A Load of Bright
An atheist's views on religion and the supernatural

How Do You Know That?


Critical thinking is a complicated subject. You can study structures of arguments, syllogisms, logical fallacies, science, philosophy, epistemology and ontology, all in the name of improving your critical thinking skills. You can learn the difference between an inductive and a deductive argument, contrary and contradictory statements, and a properly constructed argument compared to a simple assertion or conditional statement. However, ultimately critical thinking is the weapon of the sceptic, and scepticism is an attitude. The aforementioned skills help us to evaluate the answers to our questions, but first we must get in the habit of asking questions, the right ones to the right people. It is not just the desire, but the instinct to question everything, that makes a true sceptic.

It is the questions we ask, not the answers we find that dictate our lives. The most important question that any human being can ever ask is, ‘how do you know that?’. It is a question that is often soliloquised, but rarely verbalised. Too many people bite their lips for fear of being thought ignorant or stupid for needing to ask. Worse still, is the dread that their faith may be questioned.

The world would be a far better place if everyone were highly trained in the finer points of critical thinking. Certainly, if I had my way, critical thinking skills would be learned in schools all around the world, from an early age as a mandatory subject. Over time, the clouds of faith and dogma would clear, and every human being would be free to be happy and choose his own purpose in life. We would always have strays in the margins of society, but they would not pose any great threat to the freedom of humanity. Charlatans would go hungry and advertisers would have to earn their money.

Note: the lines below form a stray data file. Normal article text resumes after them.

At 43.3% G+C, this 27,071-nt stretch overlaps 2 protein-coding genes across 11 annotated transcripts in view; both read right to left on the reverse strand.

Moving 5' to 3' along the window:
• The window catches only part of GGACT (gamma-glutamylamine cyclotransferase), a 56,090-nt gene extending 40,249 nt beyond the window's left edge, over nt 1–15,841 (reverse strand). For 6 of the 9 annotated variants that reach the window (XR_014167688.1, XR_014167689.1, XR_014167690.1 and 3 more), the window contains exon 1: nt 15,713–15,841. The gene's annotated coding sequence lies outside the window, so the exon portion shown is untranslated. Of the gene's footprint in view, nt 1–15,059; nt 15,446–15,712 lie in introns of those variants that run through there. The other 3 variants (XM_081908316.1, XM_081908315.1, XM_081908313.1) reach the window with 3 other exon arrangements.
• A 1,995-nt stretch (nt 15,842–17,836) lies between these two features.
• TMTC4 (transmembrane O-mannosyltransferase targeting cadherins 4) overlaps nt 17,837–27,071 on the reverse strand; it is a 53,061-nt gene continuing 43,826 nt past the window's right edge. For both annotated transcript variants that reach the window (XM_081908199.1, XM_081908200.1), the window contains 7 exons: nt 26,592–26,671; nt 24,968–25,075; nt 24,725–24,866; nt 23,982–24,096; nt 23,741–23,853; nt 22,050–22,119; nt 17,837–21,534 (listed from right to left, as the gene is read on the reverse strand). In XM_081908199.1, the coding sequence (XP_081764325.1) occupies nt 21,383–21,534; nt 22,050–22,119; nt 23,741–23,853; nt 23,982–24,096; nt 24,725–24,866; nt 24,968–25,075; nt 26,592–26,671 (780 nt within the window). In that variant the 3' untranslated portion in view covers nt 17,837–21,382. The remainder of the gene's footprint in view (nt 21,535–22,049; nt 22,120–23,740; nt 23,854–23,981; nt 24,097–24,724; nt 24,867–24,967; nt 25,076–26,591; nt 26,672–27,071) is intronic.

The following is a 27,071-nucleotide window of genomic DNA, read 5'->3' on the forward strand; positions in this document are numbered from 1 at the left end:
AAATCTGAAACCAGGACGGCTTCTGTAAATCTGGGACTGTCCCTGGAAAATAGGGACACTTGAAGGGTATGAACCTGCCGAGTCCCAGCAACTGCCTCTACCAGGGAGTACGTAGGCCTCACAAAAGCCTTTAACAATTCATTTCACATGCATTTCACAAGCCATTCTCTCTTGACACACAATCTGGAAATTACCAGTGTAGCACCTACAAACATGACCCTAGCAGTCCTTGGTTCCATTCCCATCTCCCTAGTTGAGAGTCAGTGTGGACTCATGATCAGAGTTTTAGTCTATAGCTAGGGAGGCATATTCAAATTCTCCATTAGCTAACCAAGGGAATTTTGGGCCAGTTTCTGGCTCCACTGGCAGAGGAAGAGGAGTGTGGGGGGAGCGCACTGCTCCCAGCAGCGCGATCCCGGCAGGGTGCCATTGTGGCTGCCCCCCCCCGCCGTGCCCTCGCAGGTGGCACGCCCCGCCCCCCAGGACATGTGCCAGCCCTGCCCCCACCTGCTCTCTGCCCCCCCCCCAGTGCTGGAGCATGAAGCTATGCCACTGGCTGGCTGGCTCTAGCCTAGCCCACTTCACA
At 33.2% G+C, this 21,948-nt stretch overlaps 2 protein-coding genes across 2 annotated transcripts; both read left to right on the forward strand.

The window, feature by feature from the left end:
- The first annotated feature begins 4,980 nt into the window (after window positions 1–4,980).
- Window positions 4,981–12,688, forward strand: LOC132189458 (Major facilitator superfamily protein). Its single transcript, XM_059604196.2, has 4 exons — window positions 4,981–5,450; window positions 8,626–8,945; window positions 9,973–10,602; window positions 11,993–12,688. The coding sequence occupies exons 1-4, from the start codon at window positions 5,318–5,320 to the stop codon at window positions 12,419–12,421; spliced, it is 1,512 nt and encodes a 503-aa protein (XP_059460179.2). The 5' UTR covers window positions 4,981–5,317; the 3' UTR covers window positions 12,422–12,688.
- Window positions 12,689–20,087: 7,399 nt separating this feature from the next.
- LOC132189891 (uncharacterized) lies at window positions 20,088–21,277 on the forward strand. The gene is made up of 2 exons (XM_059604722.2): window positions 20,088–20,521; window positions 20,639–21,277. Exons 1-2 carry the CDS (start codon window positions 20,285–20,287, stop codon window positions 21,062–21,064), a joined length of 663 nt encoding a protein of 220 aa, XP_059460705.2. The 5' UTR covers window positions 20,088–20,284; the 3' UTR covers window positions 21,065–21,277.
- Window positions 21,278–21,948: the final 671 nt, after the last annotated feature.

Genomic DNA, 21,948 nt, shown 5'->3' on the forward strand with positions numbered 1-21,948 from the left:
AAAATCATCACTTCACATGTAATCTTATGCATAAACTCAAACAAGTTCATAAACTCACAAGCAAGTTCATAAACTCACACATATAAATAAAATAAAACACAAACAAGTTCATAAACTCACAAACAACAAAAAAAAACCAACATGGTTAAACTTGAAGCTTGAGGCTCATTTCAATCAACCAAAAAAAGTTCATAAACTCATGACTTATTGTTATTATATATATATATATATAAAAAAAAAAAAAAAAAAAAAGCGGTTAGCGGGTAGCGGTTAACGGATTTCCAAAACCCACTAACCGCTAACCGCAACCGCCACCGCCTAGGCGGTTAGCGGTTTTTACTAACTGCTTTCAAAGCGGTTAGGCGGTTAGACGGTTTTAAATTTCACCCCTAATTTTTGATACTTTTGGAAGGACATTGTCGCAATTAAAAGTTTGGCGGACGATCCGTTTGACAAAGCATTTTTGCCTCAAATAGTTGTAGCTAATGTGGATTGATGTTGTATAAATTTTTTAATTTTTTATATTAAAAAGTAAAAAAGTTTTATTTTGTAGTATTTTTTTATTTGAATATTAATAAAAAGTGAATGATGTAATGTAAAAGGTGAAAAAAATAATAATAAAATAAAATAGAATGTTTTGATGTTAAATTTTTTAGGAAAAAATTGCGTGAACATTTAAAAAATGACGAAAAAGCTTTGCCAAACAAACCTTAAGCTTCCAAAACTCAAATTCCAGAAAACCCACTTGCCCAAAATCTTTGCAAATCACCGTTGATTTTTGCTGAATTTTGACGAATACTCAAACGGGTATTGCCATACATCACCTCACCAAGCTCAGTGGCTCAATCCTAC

But that is a lofty goal. There is nothing wrong with aiming high, and we should keep the ultimate targets of our efforts in mind at all times, even if it is near certain that we will not live to see them realised. In the meantime, we need to set realistic tasks that can be achieved in small steps.

We can start with the circulation of a meme: ‘how do you know that?’ This should not just be a question, it should symbolise an approach to life, a worldview. It’s ok to question, not just some things, but everything. You don’t have to accept anything because of faith, tradition, revelation or authority. Anyone who wants you to believe anything should be able to tell you why you should. Ask them, ‘how do you know that?’, and demand an answer. Don’t let them fob you off with pseudo-scientific mumbo jumbo. Accept nothing less than an explanation that satisfies your private curiosity.

Your mind has a finite capacity, there are only so many things you can believe. There are many thousands of beliefs you could adopt, and plenty of people who want you to buy them. Alien abductees, psychics, mediums, 9/11 conspiracy theorists, astrologers, transcendental meditators, scientologists and Born Again Christians are all falling over themselves because they want you to share their beliefs, and they’ll do almost anything to get the sale. Be choosy, don’t prostitute your belief quota on any half baked old fairy tale to satisfy your fantasy lust. Evaluate the evidence to the best of your ability, consider each possible explanation carefully, and choose class over convenience, truth over comfort.